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Thursday, July 19, 2018

Pt. Kashalkar casts a spell at the dead of the night

Most listeners had already left the venue of the Saptak Music Festival when Pandit Ulhas Kashalkar took the stage at one in the morning.

Written by Sukumar Trivedi | Ahmedabad | Published: January 4, 2009 1:40:35 am

Most listeners had already left the venue of the Saptak Music Festival when Pandit Ulhas Kashalkar took the stage at one in the morning. What followed was a musical experience the 150-odd true lovers of Indian classical music will remember and reminisce for a long time.

At the end of this unforgettable concert,the audience was left in no doubt as to why Pandit Kashalkar is hailed as one of the most original thinkers and exponents of vocal music.

Pandit Kashalkar,who has learnt the khayal gayaki of three gharanas (Gwalior,Jaipur and Agra) began his performance with a khayal in raga Jaiaiwanti. The alaap started in a bandish set with a slow tempo and he gradually developed and revealed his conception of the raga with the badhat method (a step by step development of the raga); his surprisingly flexible but powerful voice taking over the minds of the audience who had by then become more and more attentive in order to capture the nuances and subtlety of the swaras (musical notes) and the order in which the artist chose to sing them.

While listening to Pandit Kashalkar,the audience became more and more expectant and anxious on account of the amazing spontaneity with which he unfolded the architectonics of his musical design to present the final form of the raga. The listeners became anxious to know in what way he caught the mukhda (refrain) of the bandish and arrived at the sam. He did this with extremely complicated and intricate patterns of layakari (rythmics),the hallmark of the Agra gharana. Raga Jaijaiwanti is by nature very melodious and when its alaap is presented with such virtuosity,it becomes even more effective in creating a calm and soothing atmosphere.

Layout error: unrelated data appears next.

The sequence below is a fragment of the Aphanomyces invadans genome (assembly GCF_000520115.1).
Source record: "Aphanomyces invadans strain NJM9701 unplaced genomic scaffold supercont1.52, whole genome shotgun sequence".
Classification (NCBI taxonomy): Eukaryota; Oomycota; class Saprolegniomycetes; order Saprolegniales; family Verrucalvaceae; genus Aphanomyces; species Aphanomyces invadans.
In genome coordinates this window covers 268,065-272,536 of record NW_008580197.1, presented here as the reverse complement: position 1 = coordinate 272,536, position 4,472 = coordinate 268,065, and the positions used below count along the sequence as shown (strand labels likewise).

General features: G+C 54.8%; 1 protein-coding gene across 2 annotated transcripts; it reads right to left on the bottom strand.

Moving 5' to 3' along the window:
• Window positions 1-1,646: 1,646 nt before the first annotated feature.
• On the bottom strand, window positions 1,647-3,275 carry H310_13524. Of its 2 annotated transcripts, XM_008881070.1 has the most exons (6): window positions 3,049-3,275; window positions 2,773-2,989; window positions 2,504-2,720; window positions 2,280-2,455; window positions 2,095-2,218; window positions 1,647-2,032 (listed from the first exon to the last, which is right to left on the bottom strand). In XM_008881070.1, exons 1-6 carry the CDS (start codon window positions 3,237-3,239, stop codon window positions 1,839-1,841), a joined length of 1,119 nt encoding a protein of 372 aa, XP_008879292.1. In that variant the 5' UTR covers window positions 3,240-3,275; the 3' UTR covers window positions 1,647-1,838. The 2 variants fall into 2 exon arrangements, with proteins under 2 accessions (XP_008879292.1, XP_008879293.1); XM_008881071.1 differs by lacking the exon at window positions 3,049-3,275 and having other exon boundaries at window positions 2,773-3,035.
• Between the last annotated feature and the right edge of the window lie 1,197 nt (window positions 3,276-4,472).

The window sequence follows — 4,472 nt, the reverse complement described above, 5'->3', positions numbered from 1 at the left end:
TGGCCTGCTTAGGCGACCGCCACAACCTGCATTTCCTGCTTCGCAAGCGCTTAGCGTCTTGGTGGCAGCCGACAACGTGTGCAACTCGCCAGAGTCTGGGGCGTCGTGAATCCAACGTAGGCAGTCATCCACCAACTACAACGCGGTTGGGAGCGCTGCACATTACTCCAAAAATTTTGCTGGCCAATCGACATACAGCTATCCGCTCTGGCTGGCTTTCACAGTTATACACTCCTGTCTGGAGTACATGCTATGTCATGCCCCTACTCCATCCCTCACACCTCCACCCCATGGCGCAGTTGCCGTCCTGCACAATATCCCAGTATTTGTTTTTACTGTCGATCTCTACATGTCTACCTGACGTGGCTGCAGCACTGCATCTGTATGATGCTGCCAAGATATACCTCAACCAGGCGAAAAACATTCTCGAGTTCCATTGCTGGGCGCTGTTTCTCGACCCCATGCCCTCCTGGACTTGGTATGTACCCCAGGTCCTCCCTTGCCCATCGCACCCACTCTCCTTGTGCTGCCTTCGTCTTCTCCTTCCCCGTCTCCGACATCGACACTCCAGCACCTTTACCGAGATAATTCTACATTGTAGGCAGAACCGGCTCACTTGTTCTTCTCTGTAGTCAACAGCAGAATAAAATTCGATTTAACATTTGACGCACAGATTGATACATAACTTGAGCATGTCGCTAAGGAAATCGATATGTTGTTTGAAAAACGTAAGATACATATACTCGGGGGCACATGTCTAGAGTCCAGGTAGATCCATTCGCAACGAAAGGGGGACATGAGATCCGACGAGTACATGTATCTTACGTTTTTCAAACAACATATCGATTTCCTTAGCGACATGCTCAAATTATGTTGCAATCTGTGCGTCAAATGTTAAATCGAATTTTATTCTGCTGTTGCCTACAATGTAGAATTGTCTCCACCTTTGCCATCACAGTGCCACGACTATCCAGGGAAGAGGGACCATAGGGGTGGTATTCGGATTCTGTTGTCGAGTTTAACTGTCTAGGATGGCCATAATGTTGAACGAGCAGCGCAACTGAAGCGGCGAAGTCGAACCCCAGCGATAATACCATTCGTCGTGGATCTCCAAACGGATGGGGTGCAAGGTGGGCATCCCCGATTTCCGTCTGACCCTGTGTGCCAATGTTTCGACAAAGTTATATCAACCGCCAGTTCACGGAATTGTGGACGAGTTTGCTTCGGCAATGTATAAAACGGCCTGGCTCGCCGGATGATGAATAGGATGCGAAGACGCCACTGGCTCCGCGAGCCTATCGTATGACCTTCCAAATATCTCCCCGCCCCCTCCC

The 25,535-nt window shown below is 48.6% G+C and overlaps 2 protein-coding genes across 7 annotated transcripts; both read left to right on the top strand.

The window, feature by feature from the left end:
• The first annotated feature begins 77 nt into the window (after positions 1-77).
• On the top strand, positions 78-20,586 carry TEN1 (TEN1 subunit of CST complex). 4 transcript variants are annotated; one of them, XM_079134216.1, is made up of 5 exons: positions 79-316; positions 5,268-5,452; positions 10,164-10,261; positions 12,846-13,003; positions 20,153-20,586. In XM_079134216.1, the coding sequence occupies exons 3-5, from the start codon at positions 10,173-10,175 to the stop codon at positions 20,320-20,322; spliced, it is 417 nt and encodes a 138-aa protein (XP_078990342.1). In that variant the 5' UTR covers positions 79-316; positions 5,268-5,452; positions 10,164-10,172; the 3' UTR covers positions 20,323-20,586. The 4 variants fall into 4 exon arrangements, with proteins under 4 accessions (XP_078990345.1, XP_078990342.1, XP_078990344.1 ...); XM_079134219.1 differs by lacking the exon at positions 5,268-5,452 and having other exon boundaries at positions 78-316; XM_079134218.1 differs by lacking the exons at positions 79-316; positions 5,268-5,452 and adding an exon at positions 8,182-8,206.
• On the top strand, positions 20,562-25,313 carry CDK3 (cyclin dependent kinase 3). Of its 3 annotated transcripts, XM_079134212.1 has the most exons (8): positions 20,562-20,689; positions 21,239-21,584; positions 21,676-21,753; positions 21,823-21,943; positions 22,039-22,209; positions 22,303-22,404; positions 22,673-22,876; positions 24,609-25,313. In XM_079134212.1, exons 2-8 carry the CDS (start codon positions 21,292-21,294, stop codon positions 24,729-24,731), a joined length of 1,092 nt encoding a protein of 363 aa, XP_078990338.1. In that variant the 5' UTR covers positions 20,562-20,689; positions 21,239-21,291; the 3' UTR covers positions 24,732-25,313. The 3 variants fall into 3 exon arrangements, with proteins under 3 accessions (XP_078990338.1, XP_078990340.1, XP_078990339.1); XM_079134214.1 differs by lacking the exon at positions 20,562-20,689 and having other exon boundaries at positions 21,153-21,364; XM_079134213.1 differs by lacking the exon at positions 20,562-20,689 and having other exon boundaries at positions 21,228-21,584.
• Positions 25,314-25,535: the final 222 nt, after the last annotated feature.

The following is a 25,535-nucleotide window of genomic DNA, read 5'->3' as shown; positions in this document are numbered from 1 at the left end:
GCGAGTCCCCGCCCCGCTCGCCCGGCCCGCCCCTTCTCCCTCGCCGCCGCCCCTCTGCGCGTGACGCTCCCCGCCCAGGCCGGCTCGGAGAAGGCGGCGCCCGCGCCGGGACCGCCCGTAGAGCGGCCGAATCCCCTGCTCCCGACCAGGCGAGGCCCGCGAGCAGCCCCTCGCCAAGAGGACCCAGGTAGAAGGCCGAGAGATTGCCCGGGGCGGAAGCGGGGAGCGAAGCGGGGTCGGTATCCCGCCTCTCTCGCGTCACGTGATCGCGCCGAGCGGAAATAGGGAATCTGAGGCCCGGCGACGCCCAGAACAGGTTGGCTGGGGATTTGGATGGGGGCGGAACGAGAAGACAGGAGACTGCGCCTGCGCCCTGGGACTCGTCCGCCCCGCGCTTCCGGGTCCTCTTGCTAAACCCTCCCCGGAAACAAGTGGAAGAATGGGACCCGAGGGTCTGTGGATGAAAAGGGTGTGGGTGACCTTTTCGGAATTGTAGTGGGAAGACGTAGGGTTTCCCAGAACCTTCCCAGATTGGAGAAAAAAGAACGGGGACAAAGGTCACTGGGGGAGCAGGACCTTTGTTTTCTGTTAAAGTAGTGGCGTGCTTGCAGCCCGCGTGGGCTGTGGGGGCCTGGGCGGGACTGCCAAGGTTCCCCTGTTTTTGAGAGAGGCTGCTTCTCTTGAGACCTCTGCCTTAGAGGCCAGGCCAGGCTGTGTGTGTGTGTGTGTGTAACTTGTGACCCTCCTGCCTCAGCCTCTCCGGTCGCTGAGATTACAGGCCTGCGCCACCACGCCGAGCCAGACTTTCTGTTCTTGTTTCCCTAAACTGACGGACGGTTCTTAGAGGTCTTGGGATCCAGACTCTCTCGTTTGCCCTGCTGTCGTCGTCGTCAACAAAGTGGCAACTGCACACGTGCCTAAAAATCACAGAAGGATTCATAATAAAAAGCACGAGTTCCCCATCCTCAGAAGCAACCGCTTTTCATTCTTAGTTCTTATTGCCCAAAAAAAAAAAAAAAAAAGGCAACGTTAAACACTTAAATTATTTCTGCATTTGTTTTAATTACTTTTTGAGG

The vilambit bandish was followed by a bandish in the faster tempo where Pandit Kashalkar presented patterns of taans and layakari that the audience could not resist responding to. All along this presentation one could see and hear how completely the audience was absorbed in partaking of the musical experience that Pandit Kashalkar was creating. The innovativeness applied by him in composing and weaving together these very difficult taan patterns is perhaps what makes him a unique artist in the contemporary music.

The second presentation by Pandit Kashalkar was the piece-de-resistance in the form of a rarely performed raga named Basanti-Kedar,which as its name suggests,is a combination of raga Basant and raga Kedar. The blending of these two ragas offer a large number of possible permutations and combinations of swaras and the artist has the freedom to switch over from one raga to another at will. In this rendition also,Pandit Kashalkar displayed the fabulous range of his musical imagination and his mastery over the intricacies of laya. It was about three in the morning when he completed his concert and was greeted by a standing ovation by the audience who were fortunate not to have missed such a wonderful experience that comes by rarely. Pandit Kashalkar was ably supported by Ramdas Palsule on the tabla,Ajay Joglekar on the harmonium and Bharat Bhushan Goswamy on the sarangi.

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